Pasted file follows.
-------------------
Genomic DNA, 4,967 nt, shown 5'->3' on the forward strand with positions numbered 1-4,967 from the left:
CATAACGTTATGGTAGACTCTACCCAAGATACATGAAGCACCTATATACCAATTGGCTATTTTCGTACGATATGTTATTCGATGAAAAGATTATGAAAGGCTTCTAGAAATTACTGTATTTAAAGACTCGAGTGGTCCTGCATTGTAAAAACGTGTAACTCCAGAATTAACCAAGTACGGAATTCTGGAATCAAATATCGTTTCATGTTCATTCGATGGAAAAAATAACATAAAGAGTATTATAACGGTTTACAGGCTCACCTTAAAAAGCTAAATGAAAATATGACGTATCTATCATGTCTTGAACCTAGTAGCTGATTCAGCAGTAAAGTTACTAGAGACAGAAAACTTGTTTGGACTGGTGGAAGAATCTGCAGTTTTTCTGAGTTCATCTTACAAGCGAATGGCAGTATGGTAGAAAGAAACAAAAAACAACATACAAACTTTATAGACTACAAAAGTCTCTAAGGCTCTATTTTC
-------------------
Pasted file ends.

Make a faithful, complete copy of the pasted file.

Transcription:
Genomic DNA, 4,967 nt, shown 5'->3' on the forward strand with positions numbered 1-4,967 from the left:
CATAACGTTATGGTAGACTCTACCCAAGATACATGAAGCACCTATATACCAATTGGCTATTTTCGTACGATATGTTATTCGATGAAAAGATTATGAAAGGCTTCTAGAAATTACTGTATTTAAAGACTCGAGTGGTCCTGCATTGTAAAAACGTGTAACTCCAGAATTAACCAAGTACGGAATTCTGGAATCAAATATCGTTTCATGTTCATTCGATGGAAAAAATAACATAAAGAGTATTATAACGGTTTACAGGCTCACCTTAAAAAGCTAAATGAAAATATGACGTATCTATCATGTCTTGAACCTAGTAGCTGATTCAGCAGTAAAGTTACTAGAGACAGAAAACTTGTTTGGACTGGTGGAAGAATCTGCAGTTTTTCTGAGTTCATCTTACAAGCGAATGGCAGTATGGTAGAAAGAAACAAAAAACAACATACAAACTTTATAGACTACAAAAGTCTCTAAGGCTCTATTTTC